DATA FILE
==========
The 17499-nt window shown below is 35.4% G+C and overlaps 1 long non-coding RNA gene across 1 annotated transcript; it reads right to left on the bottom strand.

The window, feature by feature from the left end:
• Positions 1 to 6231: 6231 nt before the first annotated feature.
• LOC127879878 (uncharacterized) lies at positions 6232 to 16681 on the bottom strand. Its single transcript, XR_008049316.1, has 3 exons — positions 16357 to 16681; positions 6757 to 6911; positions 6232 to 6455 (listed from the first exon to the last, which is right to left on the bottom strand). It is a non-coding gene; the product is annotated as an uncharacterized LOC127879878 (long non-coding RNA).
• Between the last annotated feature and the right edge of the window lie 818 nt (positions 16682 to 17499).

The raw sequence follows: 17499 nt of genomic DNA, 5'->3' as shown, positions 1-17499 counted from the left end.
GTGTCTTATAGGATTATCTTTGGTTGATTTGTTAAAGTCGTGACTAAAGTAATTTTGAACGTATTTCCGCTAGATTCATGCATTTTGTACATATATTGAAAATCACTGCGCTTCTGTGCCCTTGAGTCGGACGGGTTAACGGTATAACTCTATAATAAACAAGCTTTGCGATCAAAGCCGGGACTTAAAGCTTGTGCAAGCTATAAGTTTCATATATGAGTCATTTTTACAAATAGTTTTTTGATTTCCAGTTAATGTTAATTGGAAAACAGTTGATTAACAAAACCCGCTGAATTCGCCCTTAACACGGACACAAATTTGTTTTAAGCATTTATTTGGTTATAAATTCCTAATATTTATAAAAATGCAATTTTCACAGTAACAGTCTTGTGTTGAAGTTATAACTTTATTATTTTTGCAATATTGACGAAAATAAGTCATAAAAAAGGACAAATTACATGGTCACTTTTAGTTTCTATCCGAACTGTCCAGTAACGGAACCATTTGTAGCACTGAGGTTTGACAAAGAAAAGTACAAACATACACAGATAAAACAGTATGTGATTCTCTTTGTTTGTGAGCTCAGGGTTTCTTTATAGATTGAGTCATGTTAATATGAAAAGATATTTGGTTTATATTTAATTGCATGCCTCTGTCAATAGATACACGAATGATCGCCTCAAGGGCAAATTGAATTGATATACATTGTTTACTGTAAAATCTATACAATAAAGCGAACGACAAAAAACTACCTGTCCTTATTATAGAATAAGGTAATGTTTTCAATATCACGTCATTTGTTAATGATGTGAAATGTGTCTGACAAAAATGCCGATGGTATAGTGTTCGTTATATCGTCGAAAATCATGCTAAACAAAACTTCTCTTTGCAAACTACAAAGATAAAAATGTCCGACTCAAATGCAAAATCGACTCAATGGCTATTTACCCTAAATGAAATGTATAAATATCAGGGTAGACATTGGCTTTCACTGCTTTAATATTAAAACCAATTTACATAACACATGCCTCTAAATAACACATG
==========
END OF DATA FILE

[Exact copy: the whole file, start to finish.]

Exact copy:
The 17499-nt window shown below is 35.4% G+C and overlaps 1 long non-coding RNA gene across 1 annotated transcript; it reads right to left on the bottom strand.

The window, feature by feature from the left end:
• Positions 1 to 6231: 6231 nt before the first annotated feature.
• LOC127879878 (uncharacterized) lies at positions 6232 to 16681 on the bottom strand. Its single transcript, XR_008049316.1, has 3 exons — positions 16357 to 16681; positions 6757 to 6911; positions 6232 to 6455 (listed from the first exon to the last, which is right to left on the bottom strand). It is a non-coding gene; the product is annotated as an uncharacterized LOC127879878 (long non-coding RNA).
• Between the last annotated feature and the right edge of the window lie 818 nt (positions 16682 to 17499).

The raw sequence follows: 17499 nt of genomic DNA, 5'->3' as shown, positions 1-17499 counted from the left end.
GTGTCTTATAGGATTATCTTTGGTTGATTTGTTAAAGTCGTGACTAAAGTAATTTTGAACGTATTTCCGCTAGATTCATGCATTTTGTACATATATTGAAAATCACTGCGCTTCTGTGCCCTTGAGTCGGACGGGTTAACGGTATAACTCTATAATAAACAAGCTTTGCGATCAAAGCCGGGACTTAAAGCTTGTGCAAGCTATAAGTTTCATATATGAGTCATTTTTACAAATAGTTTTTTGATTTCCAGTTAATGTTAATTGGAAAACAGTTGATTAACAAAACCCGCTGAATTCGCCCTTAACACGGACACAAATTTGTTTTAAGCATTTATTTGGTTATAAATTCCTAATATTTATAAAAATGCAATTTTCACAGTAACAGTCTTGTGTTGAAGTTATAACTTTATTATTTTTGCAATATTGACGAAAATAAGTCATAAAAAAGGACAAATTACATGGTCACTTTTAGTTTCTATCCGAACTGTCCAGTAACGGAACCATTTGTAGCACTGAGGTTTGACAAAGAAAAGTACAAACATACACAGATAAAACAGTATGTGATTCTCTTTGTTTGTGAGCTCAGGGTTTCTTTATAGATTGAGTCATGTTAATATGAAAAGATATTTGGTTTATATTTAATTGCATGCCTCTGTCAATAGATACACGAATGATCGCCTCAAGGGCAAATTGAATTGATATACATTGTTTACTGTAAAATCTATACAATAAAGCGAACGACAAAAAACTACCTGTCCTTATTATAGAATAAGGTAATGTTTTCAATATCACGTCATTTGTTAATGATGTGAAATGTGTCTGACAAAAATGCCGATGGTATAGTGTTCGTTATATCGTCGAAAATCATGCTAAACAAAACTTCTCTTTGCAAACTACAAAGATAAAAATGTCCGACTCAAATGCAAAATCGACTCAATGGCTATTTACCCTAAATGAAATGTATAAATATCAGGGTAGACATTGGCTTTCACTGCTTTAATATTAAAACCAATTTACATAACACATGCCTCTAAATAACACATG